I've been very interested in CSA (Community Supported Agriculture) for several years but never quite got around to doing the research to join one. I kept telling myself that it was ok. I was too busy. It didn't make me a bad human to buy produce wrapped in plastic and carted in from somewhere else. I seemed to always have a few too many things to take care of to get around to finding a source of local produce or connecting with a specific farmer. We did move, build a fence, organize a new house, have baby no. 2, etc so there was a lot going on. Last year we went to at least one farmer's market every weekend and grew a cherry tomato along with our usual mix of herbs. We shared our cherry tomatoes with the neighborhood when we became flooded and I was not a bad human. But, I was not the best human that I could be in my suburban paradise and I pined for more of a connection between garden and food.
This winter, I made it a priority to join a CSA. I paid my deposit and then waited for spring to arrive. Not very patiently but as patiently as my genetic make-up will allow. I checked my farm's website religously looking for the signs that the magic was beginning and told every person I spoke with (sometimes multiple times) about the CSA we joined. Our farmer's are Jason and Haruka from Edible Earthscapes . The produce listed on their site ranges from solidly normal to exotic and unknown. I was afraid for a while that I was annoying them to death with questions and just over the top exuberance. Fortunately, they still seem to like me-at least they don't visibly cringe when I show up on Saturday mornings to collect my box.
We're now on our third box of goodies from Edible Earthscapes and I've been remiss in not posting earlier. I am overwhelmed and overjoyed with the abundance that greets me each week in my box. This week we got butter lettuce, turnip greens, romaine, watermelon radish, daikon, basil, cilantro, and peas!! A lot of the ingredients we get from the farm are not items I would usually make so it's really forcing me outside of my comfort zone. I'm doing a lot of research online for recipes each week and have a renewed appreciation of bloggers and useful forms of technology in general.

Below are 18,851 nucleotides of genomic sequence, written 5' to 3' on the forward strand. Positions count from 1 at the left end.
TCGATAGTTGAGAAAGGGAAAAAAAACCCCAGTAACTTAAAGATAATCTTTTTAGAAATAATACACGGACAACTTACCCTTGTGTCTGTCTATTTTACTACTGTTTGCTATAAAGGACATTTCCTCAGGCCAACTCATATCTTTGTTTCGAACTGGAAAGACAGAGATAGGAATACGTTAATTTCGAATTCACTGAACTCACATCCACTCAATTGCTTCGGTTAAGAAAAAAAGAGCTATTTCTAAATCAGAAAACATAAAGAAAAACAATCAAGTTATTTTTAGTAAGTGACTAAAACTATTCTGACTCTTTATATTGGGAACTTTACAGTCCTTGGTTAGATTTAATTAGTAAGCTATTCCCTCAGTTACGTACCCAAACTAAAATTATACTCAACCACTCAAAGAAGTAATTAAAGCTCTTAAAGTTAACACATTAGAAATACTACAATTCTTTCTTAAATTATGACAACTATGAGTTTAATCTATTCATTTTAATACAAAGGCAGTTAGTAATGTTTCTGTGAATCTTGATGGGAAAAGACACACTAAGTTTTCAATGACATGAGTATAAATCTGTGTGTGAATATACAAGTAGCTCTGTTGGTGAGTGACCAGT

While I will post recipes eventually, I would like to take a moment and reflect on the emotional and spiritual connection that seems to deepen each week between me and my, well...produce. When I was little, I lived with my maternal grandparents on-and-off and spent at least a few days each week with my paternal grandparents. My grandparents were avid gardeners and maintained a connection to food, a disdain for waste and a penchant for 'make-do' that seems indicative of their generation. Both sets of my grandparents ALWAYS planted a Victory garden and would still find a way to justify stopping by a pick-up truck piled with corn on the side of the road if the price was right and the corn was sweet. My grandfather could become downright verbose about peaches (and country ham) and there was always a strong debate between my grandfathers on the the merits of tomato varieties (German Johnson usually won).
I have vivid memories of 'putting up' plums, shucking corn, shelling peas-with my relatives all around laughing, chattering or singing. I can close my eyes and feel the breeze off the back yard coming through the screen doors in mid-July after a day spent romping through the pasture in search of blackberries for cobbler while my grandmother combed through my sunkissed hair looking for ticks. I remember how excited my grandmother was when the persimmons were ripe or when the pecans at the church fell. There always seemed to be some kind of produce that needed work and always people who were glad to take some of it. Jams or nuts or canned goods were my grandparents equivalent to giftcards-everyone likes them and no one will turn them down. So gardening, eating, and love have always been viscerally entwined for me in a way that our industrial lives lack.